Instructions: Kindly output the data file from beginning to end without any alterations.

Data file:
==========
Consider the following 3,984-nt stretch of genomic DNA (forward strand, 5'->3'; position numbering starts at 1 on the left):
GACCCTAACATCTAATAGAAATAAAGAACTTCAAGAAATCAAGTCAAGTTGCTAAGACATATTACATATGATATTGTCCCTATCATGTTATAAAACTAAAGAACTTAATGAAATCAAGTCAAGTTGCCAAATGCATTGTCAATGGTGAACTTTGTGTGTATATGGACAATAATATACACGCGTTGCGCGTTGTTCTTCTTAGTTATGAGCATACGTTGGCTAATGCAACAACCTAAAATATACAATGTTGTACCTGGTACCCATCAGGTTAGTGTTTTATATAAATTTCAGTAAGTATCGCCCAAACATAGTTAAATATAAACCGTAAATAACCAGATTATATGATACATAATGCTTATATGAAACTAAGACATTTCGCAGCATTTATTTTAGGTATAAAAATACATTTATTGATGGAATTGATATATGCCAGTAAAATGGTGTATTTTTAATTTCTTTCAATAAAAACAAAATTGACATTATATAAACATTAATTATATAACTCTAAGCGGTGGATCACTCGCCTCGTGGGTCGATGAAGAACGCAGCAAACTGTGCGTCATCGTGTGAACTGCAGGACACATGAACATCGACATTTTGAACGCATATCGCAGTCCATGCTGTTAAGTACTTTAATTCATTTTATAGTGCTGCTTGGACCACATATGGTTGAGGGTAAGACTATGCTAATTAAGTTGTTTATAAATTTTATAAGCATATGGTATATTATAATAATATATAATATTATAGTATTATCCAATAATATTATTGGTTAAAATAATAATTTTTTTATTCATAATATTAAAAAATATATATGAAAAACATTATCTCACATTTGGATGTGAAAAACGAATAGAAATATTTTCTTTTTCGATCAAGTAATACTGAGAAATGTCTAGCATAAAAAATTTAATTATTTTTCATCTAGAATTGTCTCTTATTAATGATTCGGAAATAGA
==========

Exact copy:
Consider the following 3,984-nt stretch of genomic DNA (forward strand, 5'->3'; position numbering starts at 1 on the left):
GACCCTAACATCTAATAGAAATAAAGAACTTCAAGAAATCAAGTCAAGTTGCTAAGACATATTACATATGATATTGTCCCTATCATGTTATAAAACTAAAGAACTTAATGAAATCAAGTCAAGTTGCCAAATGCATTGTCAATGGTGAACTTTGTGTGTATATGGACAATAATATACACGCGTTGCGCGTTGTTCTTCTTAGTTATGAGCATACGTTGGCTAATGCAACAACCTAAAATATACAATGTTGTACCTGGTACCCATCAGGTTAGTGTTTTATATAAATTTCAGTAAGTATCGCCCAAACATAGTTAAATATAAACCGTAAATAACCAGATTATATGATACATAATGCTTATATGAAACTAAGACATTTCGCAGCATTTATTTTAGGTATAAAAATACATTTATTGATGGAATTGATATATGCCAGTAAAATGGTGTATTTTTAATTTCTTTCAATAAAAACAAAATTGACATTATATAAACATTAATTATATAACTCTAAGCGGTGGATCACTCGCCTCGTGGGTCGATGAAGAACGCAGCAAACTGTGCGTCATCGTGTGAACTGCAGGACACATGAACATCGACATTTTGAACGCATATCGCAGTCCATGCTGTTAAGTACTTTAATTCATTTTATAGTGCTGCTTGGACCACATATGGTTGAGGGTAAGACTATGCTAATTAAGTTGTTTATAAATTTTATAAGCATATGGTATATTATAATAATATATAATATTATAGTATTATCCAATAATATTATTGGTTAAAATAATAATTTTTTTATTCATAATATTAAAAAATATATATGAAAAACATTATCTCACATTTGGATGTGAAAAACGAATAGAAATATTTTCTTTTTCGATCAAGTAATACTGAGAAATGTCTAGCATAAAAAATTTAATTATTTTTCATCTAGAATTGTCTCTTATTAATGATTCGGAAATAGA